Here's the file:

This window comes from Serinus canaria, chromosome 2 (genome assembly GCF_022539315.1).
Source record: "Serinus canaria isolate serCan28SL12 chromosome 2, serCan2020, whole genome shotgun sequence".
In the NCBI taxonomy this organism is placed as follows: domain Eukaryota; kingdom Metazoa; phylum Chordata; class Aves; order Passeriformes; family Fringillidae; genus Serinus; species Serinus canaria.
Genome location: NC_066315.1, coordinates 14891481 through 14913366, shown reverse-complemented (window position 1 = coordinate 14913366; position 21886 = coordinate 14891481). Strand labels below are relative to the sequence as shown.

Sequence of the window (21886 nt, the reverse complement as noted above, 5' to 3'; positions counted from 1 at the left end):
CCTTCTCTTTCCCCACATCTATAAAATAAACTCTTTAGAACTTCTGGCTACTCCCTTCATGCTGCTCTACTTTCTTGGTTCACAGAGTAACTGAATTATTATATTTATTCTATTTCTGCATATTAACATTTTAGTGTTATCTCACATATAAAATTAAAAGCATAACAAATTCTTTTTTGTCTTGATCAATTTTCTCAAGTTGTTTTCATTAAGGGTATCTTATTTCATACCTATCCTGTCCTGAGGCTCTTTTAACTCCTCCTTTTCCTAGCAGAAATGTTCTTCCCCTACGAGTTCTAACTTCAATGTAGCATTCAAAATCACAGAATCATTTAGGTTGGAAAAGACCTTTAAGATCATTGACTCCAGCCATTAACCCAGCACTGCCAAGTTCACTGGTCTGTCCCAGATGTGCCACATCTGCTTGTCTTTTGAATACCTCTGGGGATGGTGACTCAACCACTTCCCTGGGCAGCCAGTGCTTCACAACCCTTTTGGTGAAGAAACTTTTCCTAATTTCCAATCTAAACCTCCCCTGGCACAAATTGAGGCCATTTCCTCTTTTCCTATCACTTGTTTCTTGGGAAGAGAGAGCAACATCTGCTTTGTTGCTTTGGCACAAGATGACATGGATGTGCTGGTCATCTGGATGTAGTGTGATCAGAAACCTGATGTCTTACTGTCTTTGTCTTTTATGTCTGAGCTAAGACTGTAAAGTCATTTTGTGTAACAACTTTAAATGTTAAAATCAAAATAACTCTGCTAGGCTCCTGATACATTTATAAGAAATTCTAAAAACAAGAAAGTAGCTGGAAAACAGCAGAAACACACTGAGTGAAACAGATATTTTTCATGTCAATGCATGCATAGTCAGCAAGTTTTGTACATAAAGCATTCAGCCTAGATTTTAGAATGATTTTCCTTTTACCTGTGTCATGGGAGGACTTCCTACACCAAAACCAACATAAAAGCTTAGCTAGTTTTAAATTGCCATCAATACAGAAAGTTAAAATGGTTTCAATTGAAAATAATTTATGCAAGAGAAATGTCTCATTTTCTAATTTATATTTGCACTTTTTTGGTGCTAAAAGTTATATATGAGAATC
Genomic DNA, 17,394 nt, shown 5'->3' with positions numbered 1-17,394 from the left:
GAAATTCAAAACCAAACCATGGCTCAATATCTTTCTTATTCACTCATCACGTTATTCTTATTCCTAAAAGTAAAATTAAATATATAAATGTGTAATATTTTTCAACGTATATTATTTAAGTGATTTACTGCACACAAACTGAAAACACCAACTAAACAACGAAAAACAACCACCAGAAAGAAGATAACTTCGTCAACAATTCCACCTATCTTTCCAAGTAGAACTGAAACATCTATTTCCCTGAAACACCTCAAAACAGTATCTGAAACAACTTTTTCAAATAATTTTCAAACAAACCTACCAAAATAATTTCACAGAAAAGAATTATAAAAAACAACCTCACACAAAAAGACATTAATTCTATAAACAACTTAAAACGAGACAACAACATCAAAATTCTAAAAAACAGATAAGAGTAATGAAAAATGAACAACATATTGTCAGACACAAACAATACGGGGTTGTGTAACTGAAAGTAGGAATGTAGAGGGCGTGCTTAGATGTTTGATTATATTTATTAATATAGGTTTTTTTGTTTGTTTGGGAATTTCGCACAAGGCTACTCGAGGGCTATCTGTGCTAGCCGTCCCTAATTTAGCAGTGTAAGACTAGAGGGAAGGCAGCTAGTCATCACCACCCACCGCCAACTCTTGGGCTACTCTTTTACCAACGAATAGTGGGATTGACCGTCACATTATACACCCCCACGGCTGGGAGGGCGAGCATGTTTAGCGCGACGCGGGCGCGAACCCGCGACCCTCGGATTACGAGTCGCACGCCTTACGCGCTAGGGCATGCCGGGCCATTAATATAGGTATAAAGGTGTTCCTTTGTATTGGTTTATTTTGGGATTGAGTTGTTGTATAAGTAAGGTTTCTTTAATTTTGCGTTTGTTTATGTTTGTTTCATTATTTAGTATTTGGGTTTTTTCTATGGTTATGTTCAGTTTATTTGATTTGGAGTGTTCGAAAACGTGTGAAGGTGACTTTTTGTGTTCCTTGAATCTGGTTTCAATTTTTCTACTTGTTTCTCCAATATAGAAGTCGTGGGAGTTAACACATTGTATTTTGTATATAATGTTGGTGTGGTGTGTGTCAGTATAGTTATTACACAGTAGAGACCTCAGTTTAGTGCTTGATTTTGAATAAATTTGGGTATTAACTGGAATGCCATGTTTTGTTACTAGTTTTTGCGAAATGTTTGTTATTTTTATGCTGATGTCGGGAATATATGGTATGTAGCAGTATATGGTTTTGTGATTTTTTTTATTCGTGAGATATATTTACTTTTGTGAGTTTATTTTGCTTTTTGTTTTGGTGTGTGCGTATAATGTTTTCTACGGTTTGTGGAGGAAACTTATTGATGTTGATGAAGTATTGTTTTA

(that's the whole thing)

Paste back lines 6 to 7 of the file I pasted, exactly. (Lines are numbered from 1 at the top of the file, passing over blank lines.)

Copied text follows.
CCTTCTCTTTCCCCACATCTATAAAATAAACTCTTTAGAACTTCTGGCTACTCCCTTCATGCTGCTCTACTTTCTTGGTTCACAGAGTAACTGAATTATTATATTTATTCTATTTCTGCATATTAACATTTTAGTGTTATCTCACATATAAAATTAAAAGCATAACAAATTCTTTTTTGTCTTGATCAATTTTCTCAAGTTGTTTTCATTAAGGGTATCTTATTTCATACCTATCCTGTCCTGAGGCTCTTTTAACTCCTCCTTTTCCTAGCAGAAATGTTCTTCCCCTACGAGTTCTAACTTCAATGTAGCATTCAAAATCACAGAATCATTTAGGTTGGAAAAGACCTTTAAGATCATTGACTCCAGCCATTAACCCAGCACTGCCAAGTTCACTGGTCTGTCCCAGATGTGCCACATCTGCTTGTCTTTTGAATACCTCTGGGGATGGTGACTCAACCACTTCCCTGGGCAGCCAGTGCTTCACAACCCTTTTGGTGAAGAAACTTTTCCTAATTTCCAATCTAAACCTCCCCTGGCACAAATTGAGGCCATTTCCTCTTTTCCTATCACTTGTTTCTTGGGAAGAGAGAGCAACATCTGCTTTGTTGCTTTGGCACAAGATGACATGGATGTGCTGGTCATCTGGATGTAGTGTGATCAGAAACCTGATGTCTTACTGTCTTTGTCTTTTATGTCTGAGCTAAGACTGTAAAGTCATTTTGTGTAACAACTTTAAATGTTAAAATCAAAATAACTCTGCTAGGCTCCTGATACATTTATAAGAAATTCTAAAAACAAGAAAGTAGCTGGAAAACAGCAGAAACACACTGAGTGAAACAGATATTTTTCATGTCAATGCATGCATAGTCAGCAAGTTTTGTACATAAAGCATTCAGCCTAGATTTTAGAATGATTTTCCTTTTACCTGTGTCATGGGAGGACTTCCTACACCAAAACCAACATAAAAGCTTAGCTAGTTTTAAATTGCCATCAATACAGAAAGTTAAAATGGTTTCAATTGAAAATAATTTATGCAAGAGAAATGTCTCATTTTCTAATTTATATTTGCACTTTTTTGGTGCTAAAAGTTATATATGAGAATC
Genomic DNA, 17,394 nt, shown 5'->3' with positions numbered 1-17,394 from the left: